Newsflash August 2017

Please join us in a free, open webinar on microclimate and microbiology

Read the rest of this entry »

Newsflash July 2017

Cover videos: livelihoods from floods in Pakistan
The FBLN Pakistan Chapter has recently produced a series of videos that show a variety of aspects related to flood-based livelihoods in the country. Learn about how farmers along Balochistan’s Narri River manage their floodwaters, and how government interventions have changed traditional water distribution rules and practices. Technology is altering the ways in which farmers work their land. One video shows the types of traditional and modern cultivation techniques that can be found in flood-based areas. The use of machines to drill small boreholes for household use is also making a huge difference to many. They can provide an alternative to the earthen reservoirs that are used to meet drinking water needs for both households and animals in many villages of Balochistan.

Read the rest of this entry »

Newsflash June 2017

Making Water Permits Work for the Poor in Africa
Save the date! Upcoming Thursday June 15th, the IWMI, Pegasys Institute, Flood-based Livelihoods Network/MetaMeta and African Water Authorities (tbc) will shed light on the implementation of water permit systems as well as the challenges associated with this endeavour. The webinar discusses the status of such systems in five African countries (Kenya, Malawi, South Africa, Uganda and Zimbabwe) and the lessons learned from permit system implementation. Codification and optimisation of traditional water allocation arrangements is also discussed, as possible complement to water permits.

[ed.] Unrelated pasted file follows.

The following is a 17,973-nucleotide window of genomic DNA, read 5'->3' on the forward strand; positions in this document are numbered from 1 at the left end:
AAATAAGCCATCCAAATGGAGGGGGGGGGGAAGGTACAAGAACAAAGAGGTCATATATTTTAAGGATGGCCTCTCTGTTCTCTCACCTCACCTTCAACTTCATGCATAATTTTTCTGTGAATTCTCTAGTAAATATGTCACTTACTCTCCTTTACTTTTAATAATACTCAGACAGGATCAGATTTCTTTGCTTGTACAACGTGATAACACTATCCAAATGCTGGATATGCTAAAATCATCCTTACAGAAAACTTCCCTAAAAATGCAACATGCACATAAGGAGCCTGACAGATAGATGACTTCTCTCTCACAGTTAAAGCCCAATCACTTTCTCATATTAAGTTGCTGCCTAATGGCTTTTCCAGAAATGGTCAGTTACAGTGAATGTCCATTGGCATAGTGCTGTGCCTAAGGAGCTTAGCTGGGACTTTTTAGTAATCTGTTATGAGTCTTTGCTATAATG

Read the rest of this entry »

Asking for help for Yemen

Picture 33

Whereas we have all been promoting good practices in flood based farming, we now want to draw your attention to a horribly bad experience: the willful destruction of spate irrigation facilities in Yemen’s Tihama region. The Tihama was once the food basket of the country, but the aerial bombing of irrigation facilities has reduced the capacity of the systems with more than half. This means food insecurity, rising food prices and loss of agricultural income opportunities. The willful destruction of irrigation facilities is inhuman and in violation of internationally-accepted war protocols. Besides the destroyed irrigation facilities in Yemen, more than half of the drinking water facilities no longer function; spelling more morbidity and disaster.

Please read ( and watch ( and (

We kindly ask you to forward this message to those around you – those in power and those concerned – asking them to raise it and not let this abuse by warring parties go unnoticed or unpunished.

Newsflash May 2017

A Look into the Impact and Mitigation of Drought in Kitui, Kenya

The first season of 2016 we got around 50 percent of the harvest, due to insufficient rains. The rains are not enough these days, they are not consistent. We used to have real rains; daily rain for the entire season. Now, it can rain today and tomorrow, but then it can be dry again for two weeks. So, the crops are halfway in maturing and the rains are lost.”

Read the rest of this entry »